How to Prevent Carbon Monoxide Leaks in Your Home

Cold temperatures encourage homeowners to batten down their homes and crank up the thermostat, increasing the risk of carbon monoxide (CO) inhalation. Close to 50,000 people in the U.S. go to the emergency room every year because of unintended CO poisoning, and more than 400 people die.

This odorless, tasteless, colorless gas is a byproduct of incomplete combustion, meaning that it’s produced each time a material burns. If some appliances in your home rely on natural gas, oil, propane, kerosene, wood, gasoline or charcoal, you’re susceptible to CO poisoning. Find out what happens when you breathe in carbon monoxide fumes and how to reduce your risk of poisoning this winter.

The Dangers of Carbon Monoxide

Commonly called the “silent killer,” carbon monoxide is lethal because it prevents the body from taking in oxygen appropriately. CO molecules displace oxygen within the blood, depriving the heart, brain, lungs and other vital organs of oxygen. Dense concentrations of CO can overwhelm your system in minutes, triggering loss of consciousness and suffocation. Without prompt care, brain damage or death can occur.

Carbon monoxide poisoning can also occur progressively if the concentration is relatively low. The most frequent signs of CO exposure include:

    • Headaches
    • Dizziness
    • Weakness
    • Fatigue
    • Nausea
    • Vomiting
    • Chest pain
    • Confusion

Since these symptoms mimic the flu, numerous people never find out they have carbon monoxide poisoning until mild symptoms advance to organ damage. Be wary of symptoms that lessen when you leave home, indicating the source might be originating from inside.

Carbon Monoxide Safety Tips

While CO exposure is frightening, it’s also entirely avoidable. Here are the best ways to help your family avoid carbon monoxide exposure.

Run Combustion Appliances Properly

    • Don’t leave your car running while parked in a confined or partially enclosed building, such as a garage.
    • Don’t run a generator, lawn mower or other gasoline-powered device in an enclosed space like a basement or garage, irrespective of how well-ventilated it might be. Also, keep these devices around 20 feet away from open windows, doors or intake vents.
    • Avoid using a charcoal grill or transportable camping stove in a home, tent or camper.
    • Keep all vents and flues clear of debris that may lead to a blockage and encourage backdrafting of carbon monoxide fumes.

Install, Test and Replace the Batteries in Your Carbon Monoxide Detectors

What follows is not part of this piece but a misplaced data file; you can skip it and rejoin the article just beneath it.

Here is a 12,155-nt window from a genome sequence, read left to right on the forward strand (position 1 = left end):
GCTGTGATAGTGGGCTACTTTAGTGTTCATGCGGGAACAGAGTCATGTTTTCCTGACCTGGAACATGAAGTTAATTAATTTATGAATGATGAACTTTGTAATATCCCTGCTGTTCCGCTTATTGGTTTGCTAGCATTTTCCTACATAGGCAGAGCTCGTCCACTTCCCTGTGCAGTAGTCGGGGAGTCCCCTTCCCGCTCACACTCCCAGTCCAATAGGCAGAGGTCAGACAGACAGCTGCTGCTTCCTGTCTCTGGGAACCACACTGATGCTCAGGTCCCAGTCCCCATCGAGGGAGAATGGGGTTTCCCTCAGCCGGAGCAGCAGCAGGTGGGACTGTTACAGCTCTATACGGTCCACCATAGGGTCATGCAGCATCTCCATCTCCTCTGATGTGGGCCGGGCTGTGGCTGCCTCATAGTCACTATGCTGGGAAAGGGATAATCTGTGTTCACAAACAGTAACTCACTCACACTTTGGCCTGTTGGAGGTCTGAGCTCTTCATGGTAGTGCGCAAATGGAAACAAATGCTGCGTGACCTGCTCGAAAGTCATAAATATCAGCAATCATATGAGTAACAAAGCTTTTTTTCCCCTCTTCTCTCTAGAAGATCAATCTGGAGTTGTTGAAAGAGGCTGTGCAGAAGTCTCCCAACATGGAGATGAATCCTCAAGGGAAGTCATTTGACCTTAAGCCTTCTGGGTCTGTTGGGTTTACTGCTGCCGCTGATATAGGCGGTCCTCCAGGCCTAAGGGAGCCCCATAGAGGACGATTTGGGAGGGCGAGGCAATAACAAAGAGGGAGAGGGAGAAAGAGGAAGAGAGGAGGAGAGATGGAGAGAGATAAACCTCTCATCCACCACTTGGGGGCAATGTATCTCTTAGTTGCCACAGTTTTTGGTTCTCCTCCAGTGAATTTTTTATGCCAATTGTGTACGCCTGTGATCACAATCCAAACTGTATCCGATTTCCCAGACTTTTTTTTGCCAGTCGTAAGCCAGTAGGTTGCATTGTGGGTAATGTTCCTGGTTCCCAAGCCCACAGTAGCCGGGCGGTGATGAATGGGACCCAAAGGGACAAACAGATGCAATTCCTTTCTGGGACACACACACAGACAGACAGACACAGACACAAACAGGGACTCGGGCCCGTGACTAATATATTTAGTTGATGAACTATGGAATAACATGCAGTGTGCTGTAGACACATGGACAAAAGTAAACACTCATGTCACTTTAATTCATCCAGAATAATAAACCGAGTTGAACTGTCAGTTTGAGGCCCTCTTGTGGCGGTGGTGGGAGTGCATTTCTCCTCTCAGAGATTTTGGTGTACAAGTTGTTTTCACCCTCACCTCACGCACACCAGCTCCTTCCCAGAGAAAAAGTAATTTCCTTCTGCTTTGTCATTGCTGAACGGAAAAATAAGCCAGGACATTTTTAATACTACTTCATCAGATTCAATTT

If you ever operate combustion appliances in or close to your home, you should put in carbon monoxide detectors to warn you of CO leaks. These detectors can be hardwired, battery-operated or plugged into an outlet based on the style. Here’s how to make the most of your carbon monoxide detectors:

    • Install your detectors properly: As you review the best locations, don’t forget that a home needs CO alarms on all floors, near any sleeping area and near the garage. Keep each unit out of reach from combustion appliances and sources of heat and humidity. The higher on your wall or ceiling you can install your detectors, the better.
    • Review your detectors on a regular basis: The bulk of manufacturers suggest monthly testing to confirm your CO alarms are functioning properly. Simply press and hold the Test button for 5 to 20 seconds, wait for the alarm to start and release the button. You should hear two brief beeps, watch a flash or both. If the detector does not perform as expected, replace the batteries or replace the unit outright.
    • Swap out the batteries: If these detectors are battery-powered models, exchange the batteries after six months. If you prefer hardwired devices using a backup battery, change out the battery once a year or when the alarm begins to chirp, whichever comes first. Then, install new carbon monoxide alarms every 10 years or as frequently the manufacturer suggests.

Plan for Annual Furnace Maintenance

Many appliances, such as furnaces, water heaters, fireplaces and clothes dryers, can leak carbon monoxide if the equipment is installed incorrectly or not performing as it should. An annual maintenance visit is the only way to ensure if an appliance is defective before a leak appears.

A precision tune-up from Norrell Service Experts includes the following:

    • Examine the heating appliance for carbon monoxide leaks.
    • Spot any troubling concerns that might lead to unsafe operation.
    • Assess additional spaces where you might benefit from installing a CO detector.
    • Tune up your system so you know your heating and cooling is operating at peak safety and efficiency.

Contact Norrell Service Experts

If your gas furnace, boiler or water heater has sprung a CO leak, or you want to thwart leaks before they happen, Norrell Service Experts can help. Our HVAC and plumbing maintenance and repair services help provide a safe, comfortable home all year-round. Get in touch with your local Norrell Service Experts office for more info about carbon monoxide safety or to schedule heating services.

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